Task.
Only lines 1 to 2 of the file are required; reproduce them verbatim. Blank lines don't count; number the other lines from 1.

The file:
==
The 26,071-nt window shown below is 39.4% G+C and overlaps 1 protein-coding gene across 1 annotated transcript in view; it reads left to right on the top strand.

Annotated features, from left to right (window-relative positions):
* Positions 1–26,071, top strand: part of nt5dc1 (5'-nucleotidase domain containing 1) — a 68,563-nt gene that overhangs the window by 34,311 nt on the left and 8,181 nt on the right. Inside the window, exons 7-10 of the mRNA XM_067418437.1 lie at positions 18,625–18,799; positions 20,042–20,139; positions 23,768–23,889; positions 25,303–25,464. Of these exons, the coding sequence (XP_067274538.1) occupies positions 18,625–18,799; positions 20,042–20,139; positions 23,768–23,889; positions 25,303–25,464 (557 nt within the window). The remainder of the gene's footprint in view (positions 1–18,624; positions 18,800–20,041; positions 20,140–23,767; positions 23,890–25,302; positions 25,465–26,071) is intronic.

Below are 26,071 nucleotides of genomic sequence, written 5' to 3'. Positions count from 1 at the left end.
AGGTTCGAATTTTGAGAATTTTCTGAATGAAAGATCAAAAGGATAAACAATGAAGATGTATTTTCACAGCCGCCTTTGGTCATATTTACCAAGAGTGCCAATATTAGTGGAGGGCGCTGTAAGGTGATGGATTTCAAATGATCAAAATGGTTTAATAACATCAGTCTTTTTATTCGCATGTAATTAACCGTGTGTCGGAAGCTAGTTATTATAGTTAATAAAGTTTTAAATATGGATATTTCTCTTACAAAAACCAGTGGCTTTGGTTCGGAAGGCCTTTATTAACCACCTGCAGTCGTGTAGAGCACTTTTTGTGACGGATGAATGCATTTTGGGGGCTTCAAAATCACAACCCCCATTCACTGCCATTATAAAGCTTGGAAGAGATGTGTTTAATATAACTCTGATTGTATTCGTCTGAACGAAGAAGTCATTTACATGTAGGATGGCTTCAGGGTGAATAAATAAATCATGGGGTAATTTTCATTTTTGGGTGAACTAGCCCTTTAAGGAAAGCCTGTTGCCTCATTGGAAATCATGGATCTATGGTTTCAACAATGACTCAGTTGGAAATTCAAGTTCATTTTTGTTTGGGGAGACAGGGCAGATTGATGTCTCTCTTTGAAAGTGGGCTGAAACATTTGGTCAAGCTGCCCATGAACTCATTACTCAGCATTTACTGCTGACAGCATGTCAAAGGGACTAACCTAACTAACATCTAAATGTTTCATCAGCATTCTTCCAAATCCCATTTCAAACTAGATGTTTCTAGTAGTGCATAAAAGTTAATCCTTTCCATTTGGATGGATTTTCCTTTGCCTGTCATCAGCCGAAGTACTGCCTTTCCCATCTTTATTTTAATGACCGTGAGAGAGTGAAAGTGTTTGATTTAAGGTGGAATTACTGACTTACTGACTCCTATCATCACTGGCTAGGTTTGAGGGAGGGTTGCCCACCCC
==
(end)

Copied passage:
The 26,071-nt window shown below is 39.4% G+C and overlaps 1 protein-coding gene across 1 annotated transcript in view; it reads left to right on the top strand.

Annotated features, from left to right (window-relative positions):